Jane Yolen, acclaimed author of over 300 works across a wide spectrum of genres - everything from board books to Nebula Award-winning Science Fiction - spends several months of the year working at Wayside, her home in Scotland. Here she heads up a group of Scottish-based Young Adult and/or Fantasy writers. Earlier this month, Jane became the first woman in the history of St. Andrews University to deliver the prestigious Andrew Lang Memorial Lecture. This being the case, it seems only appropriate to do a feature on Jane and the members of her “Wayside Circle”.
Who are the Wayside Writers? First and foremost, of course, there is Jane Yolen herself, who is perhaps best described as sui generis. Jane has written a number of books on Scottish themes. Several years ago she invited my husband Robert Harris1 to be her writing partner for The Queen’s Own Fool (click on the title to read an excerpt), told from the point of view of Nicola, a young girl who becomes the personal jester and loyal companion of Mary Queen of Scots. Following the success of this novel, they were commissioned to write three more Scottish historical novels (The Girl in a Cage; The Prince Among the Heather, and The Rogues) which now make up the Stuart Quartet.
Next on the roster is adult fantasy author Lisa Tuttle, another American ex-pat who has taken inspiration from her Scottish surroundings in a number of her novels. Two favorites of mine are The Silver Bough, which revives an ancient fertility rite in the remote Scottish village of Appleton, and The Mysteries, in which a private detective follows the trail of a missing girl into the Scottish highlands and discovers she may have discovered a portal to a perilous faerie realm.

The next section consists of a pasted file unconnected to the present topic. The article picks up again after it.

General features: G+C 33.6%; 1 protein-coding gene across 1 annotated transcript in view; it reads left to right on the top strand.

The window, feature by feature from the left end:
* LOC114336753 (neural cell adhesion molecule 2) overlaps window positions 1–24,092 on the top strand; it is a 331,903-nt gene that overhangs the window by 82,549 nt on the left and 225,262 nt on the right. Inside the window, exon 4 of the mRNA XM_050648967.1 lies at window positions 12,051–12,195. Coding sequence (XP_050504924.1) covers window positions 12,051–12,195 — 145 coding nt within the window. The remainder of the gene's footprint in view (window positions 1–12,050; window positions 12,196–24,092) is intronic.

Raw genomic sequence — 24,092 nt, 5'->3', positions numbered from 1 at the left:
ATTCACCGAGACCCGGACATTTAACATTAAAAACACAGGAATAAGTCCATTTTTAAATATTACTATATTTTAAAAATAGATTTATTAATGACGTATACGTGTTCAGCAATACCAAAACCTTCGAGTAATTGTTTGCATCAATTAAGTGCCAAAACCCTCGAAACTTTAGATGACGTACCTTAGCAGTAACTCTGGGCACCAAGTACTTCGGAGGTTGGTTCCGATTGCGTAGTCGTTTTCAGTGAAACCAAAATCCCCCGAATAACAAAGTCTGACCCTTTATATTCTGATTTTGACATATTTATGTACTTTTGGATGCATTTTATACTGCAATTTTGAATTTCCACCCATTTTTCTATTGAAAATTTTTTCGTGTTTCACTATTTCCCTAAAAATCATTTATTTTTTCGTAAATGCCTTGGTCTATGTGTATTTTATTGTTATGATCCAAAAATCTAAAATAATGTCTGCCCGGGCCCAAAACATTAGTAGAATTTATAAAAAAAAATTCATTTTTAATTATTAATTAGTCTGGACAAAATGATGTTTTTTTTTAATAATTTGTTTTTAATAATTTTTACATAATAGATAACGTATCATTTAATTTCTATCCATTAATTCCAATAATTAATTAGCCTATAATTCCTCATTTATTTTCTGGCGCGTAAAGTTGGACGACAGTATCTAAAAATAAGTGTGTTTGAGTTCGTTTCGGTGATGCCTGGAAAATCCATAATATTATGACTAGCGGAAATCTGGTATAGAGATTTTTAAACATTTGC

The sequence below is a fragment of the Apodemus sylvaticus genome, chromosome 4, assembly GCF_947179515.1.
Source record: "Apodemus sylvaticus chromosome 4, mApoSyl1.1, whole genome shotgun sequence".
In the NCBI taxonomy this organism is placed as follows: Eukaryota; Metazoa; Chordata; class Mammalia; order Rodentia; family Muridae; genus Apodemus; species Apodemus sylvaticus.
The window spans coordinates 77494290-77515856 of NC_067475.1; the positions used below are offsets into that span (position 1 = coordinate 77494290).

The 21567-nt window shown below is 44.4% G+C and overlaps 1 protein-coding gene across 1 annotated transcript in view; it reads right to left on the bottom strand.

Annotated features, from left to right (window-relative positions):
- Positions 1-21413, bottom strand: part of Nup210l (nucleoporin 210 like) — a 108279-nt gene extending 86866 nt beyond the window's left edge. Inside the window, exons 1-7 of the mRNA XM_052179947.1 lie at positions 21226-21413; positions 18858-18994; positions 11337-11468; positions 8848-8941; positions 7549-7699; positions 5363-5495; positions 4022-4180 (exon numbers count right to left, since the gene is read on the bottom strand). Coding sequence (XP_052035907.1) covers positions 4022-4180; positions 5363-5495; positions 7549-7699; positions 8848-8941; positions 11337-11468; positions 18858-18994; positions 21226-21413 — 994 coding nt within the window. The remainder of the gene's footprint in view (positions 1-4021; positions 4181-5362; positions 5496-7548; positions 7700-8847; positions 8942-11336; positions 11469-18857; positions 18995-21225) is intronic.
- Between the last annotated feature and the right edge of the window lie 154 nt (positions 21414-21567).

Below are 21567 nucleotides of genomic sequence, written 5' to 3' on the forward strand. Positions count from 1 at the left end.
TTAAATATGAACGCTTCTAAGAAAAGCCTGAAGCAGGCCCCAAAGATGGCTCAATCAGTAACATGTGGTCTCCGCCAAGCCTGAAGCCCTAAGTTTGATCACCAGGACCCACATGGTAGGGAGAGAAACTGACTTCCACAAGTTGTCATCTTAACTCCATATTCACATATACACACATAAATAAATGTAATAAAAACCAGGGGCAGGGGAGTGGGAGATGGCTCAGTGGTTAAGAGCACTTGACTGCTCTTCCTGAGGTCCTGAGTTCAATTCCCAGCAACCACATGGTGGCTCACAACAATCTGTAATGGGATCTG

Another adult fantasy writer is Elizabeth Kerner, author of the best-selling novel Song in the Silence and its two companion novels, The Lesser Kindred, and Redeeming the Lost.2 Elizabeth K. shares with Jane a love of dragons and the distinction of being able to write wonderful books on the subject. Better still, they do it from two completely distinctive perspectives.
Next on the list are two YA novelists, Annemarie Allen and Caroline Clough, both winners of the Scottish Kelpies Book Prize. Annemarie’s prize-winner, Hox, features a sinister research institute in a remote area of the Scottish highlands where unscrupulous scientists conducting genetic experiments on animals have accidentally produced a telepathic super-cat. Caroline’s prize-winner, Red Fever, chronicles a family’s struggle for survival in a post-apocalyptic Scotland where most of the human population has been wiped out by a killer virus. Both novels are complete spell-binders.
Last, but not least, there is YA author Elizabeth Wein, whose WWII historical novel, Code Name Verity, was released earlier this year. The novel features parallel narratives by two close friends, Maddy and Julie, the former a pilot, the latter an intelligence operative for the RAF. When Julie is captured and interrogated by the Gestapo, she must tell the truth in order to survive long enough for Maddy to try and rescue her. A heart-breakingly beautiful juggernaut of a novel.
1Bob is the only male member of the Wayside Circle thus far. He says, "It’s a dirty job, but somebody has to do it.” We let him stay, anyway.
2Fans of the trilogy will be pleased to learn that Elizabeth’s signed up to do a further trio of novels set in the world of Kolmar. As her friend and beta reader, I can testify that they promise to be corkers.
Debby Harris is an independent editor living in Scotland. Please visit her website for more information about her editing services and fees.